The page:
The big bull run for tech stocks may finally be over.
It’s been a brutal year for Silicon Valley’s leaders. Apple (AAPL) stock is down about 16% in 2022 — making it the “best” performer of Big Tech’s so-called FAANGs. Facebook-owned Meta, Amazon (AMZN), Netflix (NFLX), and Google parent Alphabet (GOOGL) have all fared far worse, with Meta plummeting 66% this year.
Other Nasdaq titans like Microsoft (MSFT), chip giant Nvidia (NVDA) and Elon Musk’s Tesla (TSLA) are also down between 25% and 45% in 2022. (The Nasdaq itself is down almost 30%.)
The tech sector has been the market leader for years, but concerns about the future are growing. Recent earnings weren’t great.
Liz Young, head of investment strategy at SoFi, noted in a report late last week that third-quarter tech earnings were down 1% year-on-year and that fourth-quarter revisions were up almost 10% in recent weeks. have been shortened. It could get worse.
“As this is the first quarter with a significant shift in earnings tone…I don’t think it will be the last with margin pressures,” Young wrote. She added: “It is becoming clear that we will at least see recessionary conditions in some sectors, even if they do not feed through to all facets of the economy. Tech is one of those sectors.”
There are also legitimate questions about shifts in strategy at some companies. Meta, for example, is going all-out on augmented and virtual reality, while Netflix is now going advertising after years of vowing not to have ads on its platforms.
Greater worries about the economy and ad spending are hurting the sector. Many of the tech giants have already announced layoffs, and there is speculation that there could be more job cuts.
Recession worries bode ill for consumer spending, which is particularly bad news for Amazon and Apple. And the technology leaders are all facing stiffer competition — from each other in some cases — but also from competitors around the world.
With that in mind, this could just be the beginning of a tech bear market.
Todd Sohn, director and technical strategist at Strategas, noted in a report late last week that tech stocks imploded after the dot-com bubble burst in 2000, and technology only regained a role as a market leader after the 2008 financial crisis .
Sohn said technology could be in for another long winter, noting that “it’s reasonable to expect technology to take a backseat over the next few years while energy, industrials, etc. take on the same kind of leadership that they do.” then took over the tech bubble.”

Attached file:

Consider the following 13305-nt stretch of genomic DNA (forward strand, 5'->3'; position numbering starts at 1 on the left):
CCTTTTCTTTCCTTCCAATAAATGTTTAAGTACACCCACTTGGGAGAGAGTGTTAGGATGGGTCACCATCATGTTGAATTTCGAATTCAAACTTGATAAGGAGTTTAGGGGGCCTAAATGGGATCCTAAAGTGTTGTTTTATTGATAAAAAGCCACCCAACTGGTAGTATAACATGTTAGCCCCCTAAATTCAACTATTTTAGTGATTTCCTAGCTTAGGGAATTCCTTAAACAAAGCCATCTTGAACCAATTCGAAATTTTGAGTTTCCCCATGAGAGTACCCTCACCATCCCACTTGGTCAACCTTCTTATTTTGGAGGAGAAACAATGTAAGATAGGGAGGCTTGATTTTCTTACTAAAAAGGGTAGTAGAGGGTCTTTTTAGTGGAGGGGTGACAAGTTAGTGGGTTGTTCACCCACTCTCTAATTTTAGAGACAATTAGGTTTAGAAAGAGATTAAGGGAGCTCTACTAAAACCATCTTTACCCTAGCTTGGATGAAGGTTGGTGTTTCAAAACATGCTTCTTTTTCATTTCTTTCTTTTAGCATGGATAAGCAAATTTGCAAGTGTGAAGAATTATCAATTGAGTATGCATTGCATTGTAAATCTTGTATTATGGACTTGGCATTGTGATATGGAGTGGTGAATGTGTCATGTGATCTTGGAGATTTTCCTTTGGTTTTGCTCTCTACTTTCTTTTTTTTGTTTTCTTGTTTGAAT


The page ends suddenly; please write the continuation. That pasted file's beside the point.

Still, some argue that the technology will recover in 2023. But investors may need to look beyond FAANGs, Microsoft, Nvidia, Tesla, and other megacaps.
“Technology is not a monolith. We believe that cybersecurity and robotics have the potential to disrupt the economic cycle as cybersecurity has evolved from a niche to a necessity and robots are critical in tackling supply chain challenges, labor shortages and inflation,” Jay Jacobs, US leader in thematic and active stock ETFs, said in a report.
BlackRock (BLK), owner of the popular iShares ETF family, recommends several of its own sector funds to take advantage of these trends, including iShares Cybersecurity and Tech (IHAK), iShares Robotics and Artificial Intelligence (IRBO), BlackRock (BLK) Future Tech, iShares Evolved US Technolog (IETC)y and iShares Semiconductor ETFs.
Shawn Cruz, senior trading strategist at TD Ameritrade, which is owned by Charles Schwab (SCHW), said tech investors are turning to cybersecurity as it is a must for businesses amid high-profile hacking incidents regardless of economic conditions.
Cruz said there are some pieces of technology that are trading at “frother” valuations. But cybersecurity stocks like Palo Alto Networks (PANW) and semiconductors are more sensible.
In other words, tech investors should be looking for duller parts of the sector, not assets like crypto, which are more about hype than substance. Cruz said the winners in tech won’t be the ones with the next great idea or app. It’s about providing a service that businesses need, even when the economy slides into recession.